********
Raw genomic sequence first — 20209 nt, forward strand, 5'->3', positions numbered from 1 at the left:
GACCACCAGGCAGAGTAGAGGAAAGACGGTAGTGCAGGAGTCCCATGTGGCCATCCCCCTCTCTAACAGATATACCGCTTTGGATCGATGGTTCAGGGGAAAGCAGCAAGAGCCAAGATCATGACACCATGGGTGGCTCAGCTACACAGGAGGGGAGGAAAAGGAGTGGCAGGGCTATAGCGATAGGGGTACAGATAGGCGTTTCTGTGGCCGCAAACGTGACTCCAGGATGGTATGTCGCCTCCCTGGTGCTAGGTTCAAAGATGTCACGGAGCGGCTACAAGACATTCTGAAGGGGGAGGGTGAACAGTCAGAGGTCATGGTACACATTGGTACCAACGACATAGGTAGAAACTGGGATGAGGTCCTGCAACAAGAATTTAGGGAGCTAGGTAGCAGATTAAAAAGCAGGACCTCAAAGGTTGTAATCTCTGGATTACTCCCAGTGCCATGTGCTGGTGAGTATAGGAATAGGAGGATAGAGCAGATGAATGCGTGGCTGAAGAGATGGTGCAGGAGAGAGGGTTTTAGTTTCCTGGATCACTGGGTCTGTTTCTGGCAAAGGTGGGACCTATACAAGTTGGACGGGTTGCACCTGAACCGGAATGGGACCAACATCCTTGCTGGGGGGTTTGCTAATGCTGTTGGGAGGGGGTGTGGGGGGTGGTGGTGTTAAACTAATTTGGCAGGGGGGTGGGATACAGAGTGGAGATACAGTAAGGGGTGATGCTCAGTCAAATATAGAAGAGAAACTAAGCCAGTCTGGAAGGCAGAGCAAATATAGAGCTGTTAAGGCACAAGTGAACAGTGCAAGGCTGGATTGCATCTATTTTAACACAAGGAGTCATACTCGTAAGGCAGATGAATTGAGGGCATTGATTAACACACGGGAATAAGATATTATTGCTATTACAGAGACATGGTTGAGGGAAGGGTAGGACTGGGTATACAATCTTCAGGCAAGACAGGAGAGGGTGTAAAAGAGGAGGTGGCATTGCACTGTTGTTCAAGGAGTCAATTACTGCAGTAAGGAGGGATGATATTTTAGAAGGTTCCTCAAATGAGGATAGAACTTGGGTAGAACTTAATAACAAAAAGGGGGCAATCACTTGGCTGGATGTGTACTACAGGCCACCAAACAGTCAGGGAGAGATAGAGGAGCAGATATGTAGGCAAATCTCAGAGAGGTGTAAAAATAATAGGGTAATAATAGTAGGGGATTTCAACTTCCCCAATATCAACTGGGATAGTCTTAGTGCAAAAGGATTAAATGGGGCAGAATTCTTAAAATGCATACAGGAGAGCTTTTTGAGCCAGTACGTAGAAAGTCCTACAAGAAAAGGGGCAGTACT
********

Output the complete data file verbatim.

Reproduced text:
Raw genomic sequence first — 20209 nt, forward strand, 5'->3', positions numbered from 1 at the left:
GACCACCAGGCAGAGTAGAGGAAAGACGGTAGTGCAGGAGTCCCATGTGGCCATCCCCCTCTCTAACAGATATACCGCTTTGGATCGATGGTTCAGGGGAAAGCAGCAAGAGCCAAGATCATGACACCATGGGTGGCTCAGCTACACAGGAGGGGAGGAAAAGGAGTGGCAGGGCTATAGCGATAGGGGTACAGATAGGCGTTTCTGTGGCCGCAAACGTGACTCCAGGATGGTATGTCGCCTCCCTGGTGCTAGGTTCAAAGATGTCACGGAGCGGCTACAAGACATTCTGAAGGGGGAGGGTGAACAGTCAGAGGTCATGGTACACATTGGTACCAACGACATAGGTAGAAACTGGGATGAGGTCCTGCAACAAGAATTTAGGGAGCTAGGTAGCAGATTAAAAAGCAGGACCTCAAAGGTTGTAATCTCTGGATTACTCCCAGTGCCATGTGCTGGTGAGTATAGGAATAGGAGGATAGAGCAGATGAATGCGTGGCTGAAGAGATGGTGCAGGAGAGAGGGTTTTAGTTTCCTGGATCACTGGGTCTGTTTCTGGCAAAGGTGGGACCTATACAAGTTGGACGGGTTGCACCTGAACCGGAATGGGACCAACATCCTTGCTGGGGGGTTTGCTAATGCTGTTGGGAGGGGGTGTGGGGGGTGGTGGTGTTAAACTAATTTGGCAGGGGGGTGGGATACAGAGTGGAGATACAGTAAGGGGTGATGCTCAGTCAAATATAGAAGAGAAACTAAGCCAGTCTGGAAGGCAGAGCAAATATAGAGCTGTTAAGGCACAAGTGAACAGTGCAAGGCTGGATTGCATCTATTTTAACACAAGGAGTCATACTCGTAAGGCAGATGAATTGAGGGCATTGATTAACACACGGGAATAAGATATTATTGCTATTACAGAGACATGGTTGAGGGAAGGGTAGGACTGGGTATACAATCTTCAGGCAAGACAGGAGAGGGTGTAAAAGAGGAGGTGGCATTGCACTGTTGTTCAAGGAGTCAATTACTGCAGTAAGGAGGGATGATATTTTAGAAGGTTCCTCAAATGAGGATAGAACTTGGGTAGAACTTAATAACAAAAAGGGGGCAATCACTTGGCTGGATGTGTACTACAGGCCACCAAACAGTCAGGGAGAGATAGAGGAGCAGATATGTAGGCAAATCTCAGAGAGGTGTAAAAATAATAGGGTAATAATAGTAGGGGATTTCAACTTCCCCAATATCAACTGGGATAGTCTTAGTGCAAAAGGATTAAATGGGGCAGAATTCTTAAAATGCATACAGGAGAGCTTTTTGAGCCAGTACGTAGAAAGTCCTACAAGAAAAGGGGCAGTACT